The operation of each of the components in the above-described radio 10 is defined by software that is pre-loaded into the radio and then typically upgraded on a periodic basis. The software itself is composed of numerous components that may be bundled together and provided by a single vendor, or, more typically, individually provided by two or more vendors. Such an open architecture system provides system designers with a high degree of flexibility both in maintaining the system and in modifying the system as system communications requirements change, while at the same time maintaining the underlying integrity of the radio 10. The software can be upgraded via a wireless and/or wireline link to the radio 10.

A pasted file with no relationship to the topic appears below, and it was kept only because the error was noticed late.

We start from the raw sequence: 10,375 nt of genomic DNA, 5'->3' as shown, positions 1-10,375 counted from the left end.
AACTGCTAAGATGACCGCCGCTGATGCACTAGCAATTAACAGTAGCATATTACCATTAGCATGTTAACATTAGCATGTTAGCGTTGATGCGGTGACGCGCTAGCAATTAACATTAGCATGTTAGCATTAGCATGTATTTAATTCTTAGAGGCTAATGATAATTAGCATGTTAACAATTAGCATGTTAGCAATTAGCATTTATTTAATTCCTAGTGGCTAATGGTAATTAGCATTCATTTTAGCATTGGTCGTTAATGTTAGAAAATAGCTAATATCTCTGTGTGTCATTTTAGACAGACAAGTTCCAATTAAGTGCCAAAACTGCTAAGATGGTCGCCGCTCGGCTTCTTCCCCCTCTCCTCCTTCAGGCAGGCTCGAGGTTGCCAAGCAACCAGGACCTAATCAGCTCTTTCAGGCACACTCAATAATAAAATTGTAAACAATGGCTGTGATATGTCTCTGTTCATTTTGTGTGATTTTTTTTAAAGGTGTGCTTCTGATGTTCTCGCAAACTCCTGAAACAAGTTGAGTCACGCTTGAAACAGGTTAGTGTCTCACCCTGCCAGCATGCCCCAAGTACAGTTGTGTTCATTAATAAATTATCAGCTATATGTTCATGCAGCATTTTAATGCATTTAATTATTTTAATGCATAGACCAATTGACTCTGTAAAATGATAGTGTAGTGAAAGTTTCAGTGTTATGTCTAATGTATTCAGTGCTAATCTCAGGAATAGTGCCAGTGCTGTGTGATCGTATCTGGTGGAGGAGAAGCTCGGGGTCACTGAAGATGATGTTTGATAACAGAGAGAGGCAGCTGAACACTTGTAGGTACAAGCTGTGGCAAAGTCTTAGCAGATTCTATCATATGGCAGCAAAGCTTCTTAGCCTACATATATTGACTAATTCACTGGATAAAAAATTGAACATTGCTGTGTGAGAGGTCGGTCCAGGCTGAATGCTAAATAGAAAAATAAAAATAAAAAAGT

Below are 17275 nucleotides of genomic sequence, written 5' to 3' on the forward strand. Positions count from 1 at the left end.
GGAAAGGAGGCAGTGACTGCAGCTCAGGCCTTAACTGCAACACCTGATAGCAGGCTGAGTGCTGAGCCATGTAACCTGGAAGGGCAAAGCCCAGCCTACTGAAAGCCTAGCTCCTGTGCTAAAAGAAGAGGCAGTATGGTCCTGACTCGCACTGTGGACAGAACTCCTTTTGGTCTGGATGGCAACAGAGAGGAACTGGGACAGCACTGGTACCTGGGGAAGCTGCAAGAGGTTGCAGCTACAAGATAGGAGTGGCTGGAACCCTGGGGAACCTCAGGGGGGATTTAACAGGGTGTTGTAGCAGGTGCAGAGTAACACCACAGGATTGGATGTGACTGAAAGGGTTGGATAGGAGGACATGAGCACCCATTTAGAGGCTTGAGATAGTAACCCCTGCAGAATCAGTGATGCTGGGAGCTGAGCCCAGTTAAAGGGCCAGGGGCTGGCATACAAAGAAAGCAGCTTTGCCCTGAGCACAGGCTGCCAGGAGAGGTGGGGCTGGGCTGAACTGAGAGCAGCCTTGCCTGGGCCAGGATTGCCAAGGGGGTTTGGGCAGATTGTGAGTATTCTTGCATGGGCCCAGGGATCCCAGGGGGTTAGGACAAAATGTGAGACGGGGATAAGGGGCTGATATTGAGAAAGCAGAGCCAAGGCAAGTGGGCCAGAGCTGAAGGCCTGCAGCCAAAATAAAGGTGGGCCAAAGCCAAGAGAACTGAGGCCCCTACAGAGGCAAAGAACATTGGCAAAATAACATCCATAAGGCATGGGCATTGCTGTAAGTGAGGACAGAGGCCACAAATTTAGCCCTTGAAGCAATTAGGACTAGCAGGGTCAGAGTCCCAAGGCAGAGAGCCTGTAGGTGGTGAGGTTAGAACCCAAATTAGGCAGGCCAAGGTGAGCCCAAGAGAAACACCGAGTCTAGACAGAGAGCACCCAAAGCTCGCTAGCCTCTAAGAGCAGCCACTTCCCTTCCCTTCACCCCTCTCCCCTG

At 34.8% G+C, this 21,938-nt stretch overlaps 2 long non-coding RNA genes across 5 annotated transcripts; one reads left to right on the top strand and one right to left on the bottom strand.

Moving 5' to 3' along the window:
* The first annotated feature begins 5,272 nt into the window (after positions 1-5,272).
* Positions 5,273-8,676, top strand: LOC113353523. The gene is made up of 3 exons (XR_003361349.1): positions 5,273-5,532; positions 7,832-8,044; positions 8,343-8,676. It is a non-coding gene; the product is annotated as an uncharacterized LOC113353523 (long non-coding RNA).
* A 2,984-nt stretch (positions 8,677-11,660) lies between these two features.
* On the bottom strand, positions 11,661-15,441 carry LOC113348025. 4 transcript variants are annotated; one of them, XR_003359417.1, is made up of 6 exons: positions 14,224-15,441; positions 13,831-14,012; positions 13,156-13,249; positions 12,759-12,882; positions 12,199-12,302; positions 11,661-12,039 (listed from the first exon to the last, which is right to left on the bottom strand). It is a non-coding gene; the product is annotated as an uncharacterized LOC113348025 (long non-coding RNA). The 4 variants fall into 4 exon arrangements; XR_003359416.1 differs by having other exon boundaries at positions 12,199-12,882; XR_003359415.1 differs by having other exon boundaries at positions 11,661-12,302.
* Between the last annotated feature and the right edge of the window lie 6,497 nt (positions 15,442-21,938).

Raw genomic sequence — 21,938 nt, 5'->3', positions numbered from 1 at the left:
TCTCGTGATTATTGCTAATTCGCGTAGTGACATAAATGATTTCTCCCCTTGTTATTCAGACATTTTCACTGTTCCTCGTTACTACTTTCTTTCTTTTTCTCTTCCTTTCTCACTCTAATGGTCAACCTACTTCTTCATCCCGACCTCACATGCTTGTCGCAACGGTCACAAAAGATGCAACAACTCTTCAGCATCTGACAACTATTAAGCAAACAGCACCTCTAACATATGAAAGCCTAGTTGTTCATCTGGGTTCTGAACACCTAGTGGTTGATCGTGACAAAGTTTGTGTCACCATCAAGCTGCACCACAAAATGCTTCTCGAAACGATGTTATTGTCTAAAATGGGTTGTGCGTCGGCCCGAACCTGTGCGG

More specifically, the radio 10 is a multi-channel radio including, for example, four channels 12-18 and both a receiving antenna array 20 and a transmitting antenna array 22 for respectively receiving and transmitting digital signals for each of the channels 12-18. Note that the array 20 and/or the array 22 can be a shared array used for both transmission and reception of communication signals. Each of the channels includes numerous components that can be utilized by the dedicated channel or, in accordance with the present invention, utilized as shared resources by a non-dedicated channel in response to WITS radio application processing requirements. Channel RF/IF receivers 24-30 receive digital waveforms, or signals, from the antenna receiving array 20, and A/D converters (ADCs) 32-38, which include respective digital data converters (DDCs) 40-46, convert analog signals received by the receivers 24-30 to digital signals for signal processing purposes. Digital channel modems 48-54 generate specific timing protocols for signals to be transmitted. Digital to analog converters (DACs) 56-62 convert processed digital signals to analog signals for signal transmission purposes. RF/IF transmitters 64-70 process signals to be transmitted over the transmit antenna array 22, while power amplifiers 72-78 provide appropriate gain to the signals to be transmitted from the transmitters 64-70.